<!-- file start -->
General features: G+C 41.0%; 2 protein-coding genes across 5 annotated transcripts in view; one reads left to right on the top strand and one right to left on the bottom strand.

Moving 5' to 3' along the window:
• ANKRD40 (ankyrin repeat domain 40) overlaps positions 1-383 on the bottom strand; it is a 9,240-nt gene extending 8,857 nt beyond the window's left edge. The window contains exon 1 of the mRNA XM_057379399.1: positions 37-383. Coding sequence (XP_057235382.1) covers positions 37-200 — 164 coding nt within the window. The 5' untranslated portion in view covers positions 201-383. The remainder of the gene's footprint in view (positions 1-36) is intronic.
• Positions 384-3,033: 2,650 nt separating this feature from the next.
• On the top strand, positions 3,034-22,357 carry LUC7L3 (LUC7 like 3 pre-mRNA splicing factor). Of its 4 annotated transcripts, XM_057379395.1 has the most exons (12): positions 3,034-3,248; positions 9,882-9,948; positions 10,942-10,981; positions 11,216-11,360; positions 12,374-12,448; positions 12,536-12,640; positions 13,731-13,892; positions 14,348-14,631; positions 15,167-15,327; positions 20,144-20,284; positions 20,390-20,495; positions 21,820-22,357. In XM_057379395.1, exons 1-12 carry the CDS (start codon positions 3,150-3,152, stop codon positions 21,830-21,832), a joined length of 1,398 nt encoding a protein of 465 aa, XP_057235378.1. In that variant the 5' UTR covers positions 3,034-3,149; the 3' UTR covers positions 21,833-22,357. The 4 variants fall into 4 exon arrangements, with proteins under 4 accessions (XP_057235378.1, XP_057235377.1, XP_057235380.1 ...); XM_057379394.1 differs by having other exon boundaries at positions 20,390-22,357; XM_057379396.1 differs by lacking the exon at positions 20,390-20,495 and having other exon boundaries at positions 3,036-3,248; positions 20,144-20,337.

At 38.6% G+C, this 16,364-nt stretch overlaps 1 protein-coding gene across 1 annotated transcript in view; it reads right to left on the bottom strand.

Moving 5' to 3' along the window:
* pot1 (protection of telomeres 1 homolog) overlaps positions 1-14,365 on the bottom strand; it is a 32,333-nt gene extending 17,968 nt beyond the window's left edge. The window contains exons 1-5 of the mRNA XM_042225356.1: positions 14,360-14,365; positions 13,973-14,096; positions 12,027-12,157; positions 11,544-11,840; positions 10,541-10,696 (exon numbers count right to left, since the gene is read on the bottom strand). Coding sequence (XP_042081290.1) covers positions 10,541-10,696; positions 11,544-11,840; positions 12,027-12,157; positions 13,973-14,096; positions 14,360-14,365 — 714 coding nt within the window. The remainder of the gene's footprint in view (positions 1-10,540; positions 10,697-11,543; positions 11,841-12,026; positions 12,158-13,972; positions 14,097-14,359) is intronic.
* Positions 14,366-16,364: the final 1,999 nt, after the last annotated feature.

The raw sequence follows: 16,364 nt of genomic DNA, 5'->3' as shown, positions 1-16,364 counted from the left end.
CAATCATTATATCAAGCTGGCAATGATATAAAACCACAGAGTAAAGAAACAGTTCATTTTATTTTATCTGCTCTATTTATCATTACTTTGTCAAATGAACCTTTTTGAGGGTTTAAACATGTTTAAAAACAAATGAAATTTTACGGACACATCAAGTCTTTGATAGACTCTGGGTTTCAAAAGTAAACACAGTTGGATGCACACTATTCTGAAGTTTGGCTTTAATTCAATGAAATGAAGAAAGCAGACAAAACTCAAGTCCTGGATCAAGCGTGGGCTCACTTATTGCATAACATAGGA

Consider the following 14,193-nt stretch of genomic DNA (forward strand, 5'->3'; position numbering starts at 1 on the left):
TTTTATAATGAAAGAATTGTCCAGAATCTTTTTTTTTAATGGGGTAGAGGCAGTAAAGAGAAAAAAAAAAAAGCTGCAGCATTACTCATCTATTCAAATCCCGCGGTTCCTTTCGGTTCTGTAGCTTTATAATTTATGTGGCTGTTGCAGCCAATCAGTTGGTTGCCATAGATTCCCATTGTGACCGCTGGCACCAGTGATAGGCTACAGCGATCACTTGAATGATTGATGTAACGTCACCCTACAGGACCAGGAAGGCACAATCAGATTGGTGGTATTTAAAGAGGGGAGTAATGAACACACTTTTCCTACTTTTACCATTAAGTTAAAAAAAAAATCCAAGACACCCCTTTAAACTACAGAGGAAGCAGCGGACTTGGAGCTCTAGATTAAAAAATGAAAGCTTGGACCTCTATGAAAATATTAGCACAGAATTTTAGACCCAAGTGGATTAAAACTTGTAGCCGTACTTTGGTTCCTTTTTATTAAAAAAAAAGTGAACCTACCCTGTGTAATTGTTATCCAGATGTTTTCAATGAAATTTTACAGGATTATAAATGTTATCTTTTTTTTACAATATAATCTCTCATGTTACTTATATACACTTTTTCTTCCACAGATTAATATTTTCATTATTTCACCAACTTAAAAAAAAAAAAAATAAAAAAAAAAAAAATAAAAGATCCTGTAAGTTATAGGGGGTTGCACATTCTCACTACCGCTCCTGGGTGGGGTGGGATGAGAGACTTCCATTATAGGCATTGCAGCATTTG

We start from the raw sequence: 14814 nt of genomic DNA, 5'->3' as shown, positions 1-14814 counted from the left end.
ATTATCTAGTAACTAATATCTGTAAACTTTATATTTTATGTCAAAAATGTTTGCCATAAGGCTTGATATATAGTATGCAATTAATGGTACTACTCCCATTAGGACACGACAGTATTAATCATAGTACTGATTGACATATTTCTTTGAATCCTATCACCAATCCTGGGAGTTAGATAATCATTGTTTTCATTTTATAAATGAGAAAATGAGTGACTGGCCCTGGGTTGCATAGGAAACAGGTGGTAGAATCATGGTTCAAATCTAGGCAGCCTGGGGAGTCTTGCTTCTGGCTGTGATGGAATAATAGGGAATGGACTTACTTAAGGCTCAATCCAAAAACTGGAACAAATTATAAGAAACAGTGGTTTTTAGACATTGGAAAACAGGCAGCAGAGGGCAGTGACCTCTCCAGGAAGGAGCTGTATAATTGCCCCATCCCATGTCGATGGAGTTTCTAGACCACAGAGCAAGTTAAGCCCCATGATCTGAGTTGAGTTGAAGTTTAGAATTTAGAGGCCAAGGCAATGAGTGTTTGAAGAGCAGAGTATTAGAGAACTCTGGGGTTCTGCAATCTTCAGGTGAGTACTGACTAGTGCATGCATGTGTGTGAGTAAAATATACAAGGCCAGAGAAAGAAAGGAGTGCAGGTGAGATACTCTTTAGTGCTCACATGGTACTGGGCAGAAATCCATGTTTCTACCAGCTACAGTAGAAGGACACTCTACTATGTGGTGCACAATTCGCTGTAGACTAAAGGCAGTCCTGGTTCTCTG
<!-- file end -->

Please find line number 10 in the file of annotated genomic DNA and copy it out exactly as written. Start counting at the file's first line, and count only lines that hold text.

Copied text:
The raw sequence follows: 16,364 nt of genomic DNA, 5'->3' as shown, positions 1-16,364 counted from the left end.